Attempts were made to " get " Savimbi from the air. The Cuban command, at the request of the Angolan authorities, moved several MiG-21 aircraft to the southeast, closer to the "patrimony" of Savimbi. Cuban pilots tried to bomb Jamba in 1982-1984. 18 However, they did not achieve success due to the large distance of the objects (about 500 km). The pilots were forced to take more fuel than bombs, although after each such bombing, the "Black Rooster" stopped "crowing" for a while.

Air strikes on the Savimbi lair were also carried out later, when front-line Su-22M4 fighter-bombers were delivered from the USSR for Angolan aviation. So, at the end of 1989, the Angolan pilot M. de Pinelas, trained in the USSR, flew on such an aircraft several times to bomb Zhamba 19. After that, the Western press reported that Savimbi was injured and was treated in Europe for several months...


Realizing that FAPLA strikes are becoming more frequent and effective, and the pressure from the international community is increasing, Savimbi agreed to negotiate. Under the terms of the Lusaka Protocol of 20 November 1994 on National Reconciliation and a Ceasefire in Angola, UNITA was to disarm and "integrate" into peaceful life. But Savimbi, true to himself, made a truly "demonic" move.

Having ordered his least combat-ready units to hand over their weapons in 1997 and join the united army together with a number of generals, 20 he and his closest associates moved from Zhamba, which was left without air support from the South African aviation, to the center of the country - to Bailunda. And then he moved his most capable units to the northeast and captured several of the richest diamond-bearing regions of the country. The Government army, which by the mid-1990s had been stripped of its Soviet advisory staff, weapons supplies, and support for the Cuban troops that had been withdrawn from the country, and was also bound hand and foot by obligations to the UN, could not prevent it.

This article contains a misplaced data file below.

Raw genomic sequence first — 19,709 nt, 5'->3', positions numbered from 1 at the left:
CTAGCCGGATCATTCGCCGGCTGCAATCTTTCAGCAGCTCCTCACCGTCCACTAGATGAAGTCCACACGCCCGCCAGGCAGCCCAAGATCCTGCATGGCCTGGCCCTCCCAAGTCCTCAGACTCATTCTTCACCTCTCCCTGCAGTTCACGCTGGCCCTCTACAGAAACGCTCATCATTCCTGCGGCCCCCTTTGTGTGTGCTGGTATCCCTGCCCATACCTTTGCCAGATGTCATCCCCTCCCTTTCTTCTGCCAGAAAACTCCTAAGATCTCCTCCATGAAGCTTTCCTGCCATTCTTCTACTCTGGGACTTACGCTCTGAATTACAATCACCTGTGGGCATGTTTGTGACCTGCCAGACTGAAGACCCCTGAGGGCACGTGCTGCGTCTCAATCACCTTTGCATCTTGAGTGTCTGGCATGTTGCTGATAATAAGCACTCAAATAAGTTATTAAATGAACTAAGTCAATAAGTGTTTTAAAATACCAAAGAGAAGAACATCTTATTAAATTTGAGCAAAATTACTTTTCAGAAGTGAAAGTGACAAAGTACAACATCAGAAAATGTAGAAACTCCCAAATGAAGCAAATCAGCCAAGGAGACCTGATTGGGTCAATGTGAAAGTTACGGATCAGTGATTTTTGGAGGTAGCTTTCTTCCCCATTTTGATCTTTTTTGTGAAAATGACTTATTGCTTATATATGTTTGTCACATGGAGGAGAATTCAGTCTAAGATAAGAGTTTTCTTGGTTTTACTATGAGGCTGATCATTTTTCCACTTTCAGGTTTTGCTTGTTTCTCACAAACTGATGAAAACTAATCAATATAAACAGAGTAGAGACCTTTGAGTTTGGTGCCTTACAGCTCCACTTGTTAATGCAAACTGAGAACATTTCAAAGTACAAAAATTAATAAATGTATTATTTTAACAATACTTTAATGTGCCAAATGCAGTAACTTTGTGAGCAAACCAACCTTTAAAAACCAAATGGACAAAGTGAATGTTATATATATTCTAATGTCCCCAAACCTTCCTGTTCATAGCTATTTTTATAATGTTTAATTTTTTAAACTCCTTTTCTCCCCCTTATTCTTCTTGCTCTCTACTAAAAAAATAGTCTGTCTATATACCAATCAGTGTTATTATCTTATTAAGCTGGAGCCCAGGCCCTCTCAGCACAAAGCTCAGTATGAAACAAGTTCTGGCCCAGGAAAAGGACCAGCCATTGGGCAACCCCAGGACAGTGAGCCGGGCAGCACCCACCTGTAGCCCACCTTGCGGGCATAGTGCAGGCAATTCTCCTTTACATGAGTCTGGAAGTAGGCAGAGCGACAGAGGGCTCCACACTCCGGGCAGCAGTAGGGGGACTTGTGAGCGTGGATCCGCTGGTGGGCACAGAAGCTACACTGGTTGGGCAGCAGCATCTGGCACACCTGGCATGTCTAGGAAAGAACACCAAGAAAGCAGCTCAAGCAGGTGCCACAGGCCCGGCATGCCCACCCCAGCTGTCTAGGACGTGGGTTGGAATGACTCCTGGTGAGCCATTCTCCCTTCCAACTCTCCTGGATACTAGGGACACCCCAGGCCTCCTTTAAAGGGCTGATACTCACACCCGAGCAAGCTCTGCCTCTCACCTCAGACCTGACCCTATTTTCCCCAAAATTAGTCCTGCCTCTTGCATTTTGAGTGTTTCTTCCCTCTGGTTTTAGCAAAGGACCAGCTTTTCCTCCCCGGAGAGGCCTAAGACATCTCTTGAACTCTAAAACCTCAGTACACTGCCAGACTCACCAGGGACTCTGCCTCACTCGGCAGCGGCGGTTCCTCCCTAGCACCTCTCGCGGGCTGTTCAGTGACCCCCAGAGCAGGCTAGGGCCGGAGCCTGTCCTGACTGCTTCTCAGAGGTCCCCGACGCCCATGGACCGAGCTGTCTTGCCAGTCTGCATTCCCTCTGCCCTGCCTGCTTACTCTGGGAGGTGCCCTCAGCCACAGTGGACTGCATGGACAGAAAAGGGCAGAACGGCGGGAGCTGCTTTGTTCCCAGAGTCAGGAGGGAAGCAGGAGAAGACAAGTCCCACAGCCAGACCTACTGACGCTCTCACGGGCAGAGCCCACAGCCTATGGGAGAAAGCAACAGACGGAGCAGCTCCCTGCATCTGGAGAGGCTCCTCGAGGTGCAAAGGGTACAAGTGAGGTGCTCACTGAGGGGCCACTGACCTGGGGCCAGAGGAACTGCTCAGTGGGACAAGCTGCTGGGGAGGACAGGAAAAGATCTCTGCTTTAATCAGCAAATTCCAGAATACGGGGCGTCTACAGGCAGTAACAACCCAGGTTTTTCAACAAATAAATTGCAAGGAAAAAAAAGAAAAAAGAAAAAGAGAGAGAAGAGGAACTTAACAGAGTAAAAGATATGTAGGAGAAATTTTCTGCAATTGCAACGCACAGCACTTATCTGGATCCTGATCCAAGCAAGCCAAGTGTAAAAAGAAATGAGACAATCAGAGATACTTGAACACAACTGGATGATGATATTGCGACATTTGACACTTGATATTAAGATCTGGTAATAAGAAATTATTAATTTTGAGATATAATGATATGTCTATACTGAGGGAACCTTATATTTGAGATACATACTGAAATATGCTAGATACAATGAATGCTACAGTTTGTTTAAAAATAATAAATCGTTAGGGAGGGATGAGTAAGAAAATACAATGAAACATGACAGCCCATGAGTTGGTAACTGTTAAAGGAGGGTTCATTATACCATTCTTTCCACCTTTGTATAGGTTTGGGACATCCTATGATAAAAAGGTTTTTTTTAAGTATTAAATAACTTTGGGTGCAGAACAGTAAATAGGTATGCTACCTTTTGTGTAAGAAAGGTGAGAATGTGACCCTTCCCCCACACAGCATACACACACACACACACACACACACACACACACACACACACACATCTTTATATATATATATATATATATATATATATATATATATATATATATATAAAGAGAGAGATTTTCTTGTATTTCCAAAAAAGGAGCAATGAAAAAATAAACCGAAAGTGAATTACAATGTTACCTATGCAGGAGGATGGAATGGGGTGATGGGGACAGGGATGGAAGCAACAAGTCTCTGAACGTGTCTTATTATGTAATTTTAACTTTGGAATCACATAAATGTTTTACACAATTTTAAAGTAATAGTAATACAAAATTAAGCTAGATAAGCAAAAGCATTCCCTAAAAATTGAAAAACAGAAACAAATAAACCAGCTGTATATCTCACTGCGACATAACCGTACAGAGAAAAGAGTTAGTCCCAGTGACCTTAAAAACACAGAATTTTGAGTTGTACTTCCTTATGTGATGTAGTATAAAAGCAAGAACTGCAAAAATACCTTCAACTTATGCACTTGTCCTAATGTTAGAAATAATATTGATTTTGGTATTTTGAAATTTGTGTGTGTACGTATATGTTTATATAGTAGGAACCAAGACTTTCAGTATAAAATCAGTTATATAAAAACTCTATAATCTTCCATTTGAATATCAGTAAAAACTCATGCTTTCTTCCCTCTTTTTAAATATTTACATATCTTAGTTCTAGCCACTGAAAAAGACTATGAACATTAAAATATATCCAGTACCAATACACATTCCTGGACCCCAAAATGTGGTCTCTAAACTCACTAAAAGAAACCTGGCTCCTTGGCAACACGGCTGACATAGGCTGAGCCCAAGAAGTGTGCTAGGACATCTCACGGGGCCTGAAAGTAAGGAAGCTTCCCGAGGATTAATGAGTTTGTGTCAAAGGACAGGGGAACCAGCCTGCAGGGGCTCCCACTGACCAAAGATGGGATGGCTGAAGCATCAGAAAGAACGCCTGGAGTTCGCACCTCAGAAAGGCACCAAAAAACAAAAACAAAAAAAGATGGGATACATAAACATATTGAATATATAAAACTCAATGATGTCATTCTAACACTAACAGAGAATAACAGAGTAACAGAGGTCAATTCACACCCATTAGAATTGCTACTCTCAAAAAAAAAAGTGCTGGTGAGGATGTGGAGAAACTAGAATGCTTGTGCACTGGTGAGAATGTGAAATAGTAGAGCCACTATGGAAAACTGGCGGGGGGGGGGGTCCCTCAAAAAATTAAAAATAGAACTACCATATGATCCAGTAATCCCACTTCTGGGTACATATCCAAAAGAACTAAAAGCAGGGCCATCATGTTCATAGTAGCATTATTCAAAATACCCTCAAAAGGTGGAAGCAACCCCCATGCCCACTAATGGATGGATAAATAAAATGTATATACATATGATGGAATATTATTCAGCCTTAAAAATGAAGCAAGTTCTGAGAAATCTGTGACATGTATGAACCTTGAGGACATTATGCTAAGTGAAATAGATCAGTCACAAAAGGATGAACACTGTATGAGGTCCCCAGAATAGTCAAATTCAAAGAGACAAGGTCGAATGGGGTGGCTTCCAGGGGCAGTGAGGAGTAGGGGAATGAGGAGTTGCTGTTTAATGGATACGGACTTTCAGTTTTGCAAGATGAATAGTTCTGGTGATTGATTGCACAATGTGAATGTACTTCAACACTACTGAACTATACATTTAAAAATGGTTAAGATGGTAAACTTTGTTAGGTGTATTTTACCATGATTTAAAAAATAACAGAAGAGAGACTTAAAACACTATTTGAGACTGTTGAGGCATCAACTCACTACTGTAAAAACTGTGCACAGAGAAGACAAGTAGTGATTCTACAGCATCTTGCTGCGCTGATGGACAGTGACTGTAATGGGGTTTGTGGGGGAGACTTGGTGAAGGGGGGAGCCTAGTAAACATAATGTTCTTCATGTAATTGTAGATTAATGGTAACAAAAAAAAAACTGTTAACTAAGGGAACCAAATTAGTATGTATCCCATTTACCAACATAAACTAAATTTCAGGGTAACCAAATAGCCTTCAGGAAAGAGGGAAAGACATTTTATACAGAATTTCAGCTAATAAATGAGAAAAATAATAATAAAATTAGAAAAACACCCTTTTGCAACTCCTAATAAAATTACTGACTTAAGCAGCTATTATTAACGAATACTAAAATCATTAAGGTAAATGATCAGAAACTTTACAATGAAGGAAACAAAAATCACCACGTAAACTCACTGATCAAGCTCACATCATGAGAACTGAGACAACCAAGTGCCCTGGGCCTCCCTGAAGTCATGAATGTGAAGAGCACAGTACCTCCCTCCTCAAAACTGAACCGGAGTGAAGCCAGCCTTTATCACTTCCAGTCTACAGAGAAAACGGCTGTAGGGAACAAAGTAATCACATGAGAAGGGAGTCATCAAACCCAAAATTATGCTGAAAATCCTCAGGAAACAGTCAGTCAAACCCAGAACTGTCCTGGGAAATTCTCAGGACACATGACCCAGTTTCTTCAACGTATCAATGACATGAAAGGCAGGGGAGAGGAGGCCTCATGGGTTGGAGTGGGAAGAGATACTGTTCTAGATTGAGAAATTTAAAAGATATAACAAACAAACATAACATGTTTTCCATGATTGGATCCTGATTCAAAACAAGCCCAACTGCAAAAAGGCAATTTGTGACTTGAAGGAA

The population in the UNITA-controlled areas of Northern Lunda began mining diamonds for Savimbi at gunpoint. This provided UNITA with approximately $600 million in revenue per year. By the end of the 1990s. Savimbi received at his disposal about $3.7 billion.

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21 billion and purchased the most advanced weapons around the world. His emissaries became more frequent in the United States and Europe. Even appeared in... Russia and the CIS countries: Ukraine, Kazakhstan, Moldova, and Belarus. They paid in cash. I still remember the scandal with the detention in 1995 at the airport of one of the African states of the Russian plane "Ruslan" with a cargo of weapons. The plane was traveling from Bulgaria to.. Ecuador. But why via Africa? In fact, the weapons were intended for Angola. But to whom exactly? Is unknown...

It is an indisputable fact that when the government forces gathered their forces into a fist and in 1999 defeated the main Savimbi bases in the center of the country, colossal arsenals of weapons and ammunition weighing about 15 thousand tons were captured there, including 15 brand-new BM-21 Grad installations, 20 self-propelled howitzers, 40 IFVs and APCs, about 30 modern tanks, several dozen sets of surface-to-air missiles, dozens of anti-aircraft and anti-tank guns 22. But most of all, international observers were struck by the most modern Russian Uragan MLRS captured from UNITA, which were never officially delivered to Africa.23